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Framing ‘the Jihad’ through Epistemic Disobedience: re-theorising causality and response to Islamist movements in West Africa.
Parts of West Africa from 2009 have witnessed a resurgence of Jihadist movements. This has led to warnings that Africa could be the “new front” in the post-9/11 ‘Global War on Terror’ (GWoT). Consequently, Jihadism in the region has attracted a lot of interests from various security actors. Despite this, there is still a lack of clarity in explaining the relevance of key causal factors—historical, socio-economic, geopolitical and ideational. This lack of clarity has important implications for the counter-insurgency and counter-terrorism responses of both external actors and African governments. This project therefore rethinks Jihadist insurgencies in West Africa from two deconstructive, critical theoretical perspectives: Decoloniality and Critical Security Studies. The project uses a comparative study of the Nigerian insurgency “Boko Haram” and Mali’s Ansar ad-Deen to present a position that critically explains the causes of Jihadism in West Africa towards a more effective African response. The project relies on primary data from key informant/participant interviews, archival materials, secondary literature and ancillary sources. This data is interpreted using discourse analysis.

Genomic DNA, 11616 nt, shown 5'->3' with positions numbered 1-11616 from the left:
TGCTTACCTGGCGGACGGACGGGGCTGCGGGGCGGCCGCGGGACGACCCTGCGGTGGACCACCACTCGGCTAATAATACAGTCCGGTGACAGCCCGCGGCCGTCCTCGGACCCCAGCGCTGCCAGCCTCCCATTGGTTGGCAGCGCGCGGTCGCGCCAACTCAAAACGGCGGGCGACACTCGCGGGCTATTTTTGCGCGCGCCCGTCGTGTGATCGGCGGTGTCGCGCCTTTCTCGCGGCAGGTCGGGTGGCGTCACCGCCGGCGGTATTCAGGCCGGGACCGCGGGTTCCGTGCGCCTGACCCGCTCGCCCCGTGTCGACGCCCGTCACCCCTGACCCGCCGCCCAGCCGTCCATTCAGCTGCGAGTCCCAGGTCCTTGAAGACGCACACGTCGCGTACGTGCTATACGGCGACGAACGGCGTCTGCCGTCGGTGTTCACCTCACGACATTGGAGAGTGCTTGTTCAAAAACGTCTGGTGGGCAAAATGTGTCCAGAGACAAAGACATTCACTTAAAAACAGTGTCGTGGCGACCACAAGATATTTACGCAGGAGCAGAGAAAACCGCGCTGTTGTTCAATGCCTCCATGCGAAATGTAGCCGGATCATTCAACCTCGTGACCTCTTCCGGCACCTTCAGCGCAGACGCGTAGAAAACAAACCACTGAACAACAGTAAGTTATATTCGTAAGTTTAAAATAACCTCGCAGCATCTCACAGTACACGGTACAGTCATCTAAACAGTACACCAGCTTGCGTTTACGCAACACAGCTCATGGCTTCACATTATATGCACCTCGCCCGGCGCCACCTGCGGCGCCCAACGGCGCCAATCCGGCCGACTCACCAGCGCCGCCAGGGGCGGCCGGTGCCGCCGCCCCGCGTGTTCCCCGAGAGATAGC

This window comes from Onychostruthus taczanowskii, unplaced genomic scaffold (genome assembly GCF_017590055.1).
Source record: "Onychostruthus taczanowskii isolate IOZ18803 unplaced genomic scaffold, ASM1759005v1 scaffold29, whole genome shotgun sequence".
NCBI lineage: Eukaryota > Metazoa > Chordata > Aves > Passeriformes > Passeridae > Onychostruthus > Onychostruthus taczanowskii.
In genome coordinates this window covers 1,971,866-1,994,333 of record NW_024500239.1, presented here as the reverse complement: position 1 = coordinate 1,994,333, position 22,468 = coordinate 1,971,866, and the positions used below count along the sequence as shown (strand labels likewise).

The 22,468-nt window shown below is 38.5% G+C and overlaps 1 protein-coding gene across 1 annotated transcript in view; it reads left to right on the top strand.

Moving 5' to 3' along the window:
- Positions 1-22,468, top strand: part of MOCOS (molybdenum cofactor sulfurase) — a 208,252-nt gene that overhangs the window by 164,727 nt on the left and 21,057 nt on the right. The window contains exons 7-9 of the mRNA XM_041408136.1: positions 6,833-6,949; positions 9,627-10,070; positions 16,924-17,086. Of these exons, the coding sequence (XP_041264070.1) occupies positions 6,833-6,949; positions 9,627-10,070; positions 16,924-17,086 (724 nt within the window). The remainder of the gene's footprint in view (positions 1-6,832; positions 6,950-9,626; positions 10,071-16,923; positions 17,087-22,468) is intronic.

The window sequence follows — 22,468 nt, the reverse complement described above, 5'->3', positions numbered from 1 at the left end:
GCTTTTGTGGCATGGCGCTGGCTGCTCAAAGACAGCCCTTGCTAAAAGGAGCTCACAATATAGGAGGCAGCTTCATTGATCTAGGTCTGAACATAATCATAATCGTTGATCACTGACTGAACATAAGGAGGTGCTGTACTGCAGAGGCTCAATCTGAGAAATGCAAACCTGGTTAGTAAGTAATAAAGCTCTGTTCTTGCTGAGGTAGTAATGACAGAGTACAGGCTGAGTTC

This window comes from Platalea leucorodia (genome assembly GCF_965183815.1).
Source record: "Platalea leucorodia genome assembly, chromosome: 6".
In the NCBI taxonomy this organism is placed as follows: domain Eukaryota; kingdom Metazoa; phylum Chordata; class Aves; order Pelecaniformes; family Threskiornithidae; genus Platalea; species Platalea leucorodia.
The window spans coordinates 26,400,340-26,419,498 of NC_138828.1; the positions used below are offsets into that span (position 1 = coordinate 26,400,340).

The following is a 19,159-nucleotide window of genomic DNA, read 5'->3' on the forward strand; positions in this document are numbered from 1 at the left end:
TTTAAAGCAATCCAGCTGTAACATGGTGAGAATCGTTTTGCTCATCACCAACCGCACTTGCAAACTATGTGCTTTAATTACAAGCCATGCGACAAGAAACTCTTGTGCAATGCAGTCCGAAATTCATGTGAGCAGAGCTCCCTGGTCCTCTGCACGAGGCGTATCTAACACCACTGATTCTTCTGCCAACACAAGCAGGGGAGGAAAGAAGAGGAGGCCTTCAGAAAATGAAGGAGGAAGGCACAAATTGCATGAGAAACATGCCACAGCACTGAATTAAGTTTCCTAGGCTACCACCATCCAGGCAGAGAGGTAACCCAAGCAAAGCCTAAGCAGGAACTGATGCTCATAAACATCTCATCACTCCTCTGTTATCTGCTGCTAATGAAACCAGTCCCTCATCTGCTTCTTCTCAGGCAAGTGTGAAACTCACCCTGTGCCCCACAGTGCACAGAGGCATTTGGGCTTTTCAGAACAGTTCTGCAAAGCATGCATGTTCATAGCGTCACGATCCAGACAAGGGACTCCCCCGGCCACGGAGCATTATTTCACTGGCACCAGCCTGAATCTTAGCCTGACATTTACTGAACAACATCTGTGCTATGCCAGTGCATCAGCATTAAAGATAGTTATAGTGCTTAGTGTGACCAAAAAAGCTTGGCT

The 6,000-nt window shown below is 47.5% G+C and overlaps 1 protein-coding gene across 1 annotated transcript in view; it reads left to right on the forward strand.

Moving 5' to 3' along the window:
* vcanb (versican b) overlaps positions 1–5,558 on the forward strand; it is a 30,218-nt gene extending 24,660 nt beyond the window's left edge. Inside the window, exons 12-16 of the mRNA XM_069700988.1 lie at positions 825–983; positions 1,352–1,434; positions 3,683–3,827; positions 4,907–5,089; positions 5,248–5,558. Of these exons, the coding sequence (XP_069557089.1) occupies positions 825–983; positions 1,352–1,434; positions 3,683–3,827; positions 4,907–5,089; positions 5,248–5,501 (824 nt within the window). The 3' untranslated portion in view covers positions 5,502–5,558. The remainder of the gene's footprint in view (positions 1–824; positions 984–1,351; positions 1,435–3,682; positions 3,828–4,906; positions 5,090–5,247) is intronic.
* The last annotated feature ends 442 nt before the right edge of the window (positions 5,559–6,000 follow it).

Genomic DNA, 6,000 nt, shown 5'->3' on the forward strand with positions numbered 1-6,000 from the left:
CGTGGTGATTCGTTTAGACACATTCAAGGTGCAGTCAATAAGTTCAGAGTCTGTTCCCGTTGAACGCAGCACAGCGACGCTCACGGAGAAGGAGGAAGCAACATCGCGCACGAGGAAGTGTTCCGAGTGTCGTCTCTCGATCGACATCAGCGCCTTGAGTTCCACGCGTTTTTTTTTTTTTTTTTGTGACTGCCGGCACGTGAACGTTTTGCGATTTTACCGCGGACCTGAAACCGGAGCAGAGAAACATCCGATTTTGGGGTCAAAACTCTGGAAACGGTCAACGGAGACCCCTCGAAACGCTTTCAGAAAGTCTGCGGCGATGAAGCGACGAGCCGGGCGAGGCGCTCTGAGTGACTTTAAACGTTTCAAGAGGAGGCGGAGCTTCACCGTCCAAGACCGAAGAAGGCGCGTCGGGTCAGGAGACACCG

My project is important because it seeks to address a number of gaps in the current representation of Jihadist movements in West Africa. Current explanations of the nature and rise of Jihadism in West Africa have tended to ‘outsource’ the causes of this phenomenon to the Middle East through dominant “logics” of the GWoT. Critical counter-positions that seek to challenge dominant positions also appear to be somewhat reactionary and also overlook important dynamics. This lack of clarity defocuses the diagnosis of Jihadism in West Africa as it obscures the exact demarcations between local-global dynamics, material-ideological factors and historical-contemporary contexts. In the end, local African agency in the analysis of cause and response is largely denied, and policy responses that fundamentally derive from the local conditions of the African subject remain largely unexplored. Through challenging existing notions of Jihadism in West Africa, this project also addresses the social and political implications associated with hegemonic representations of Jihadism in Africa.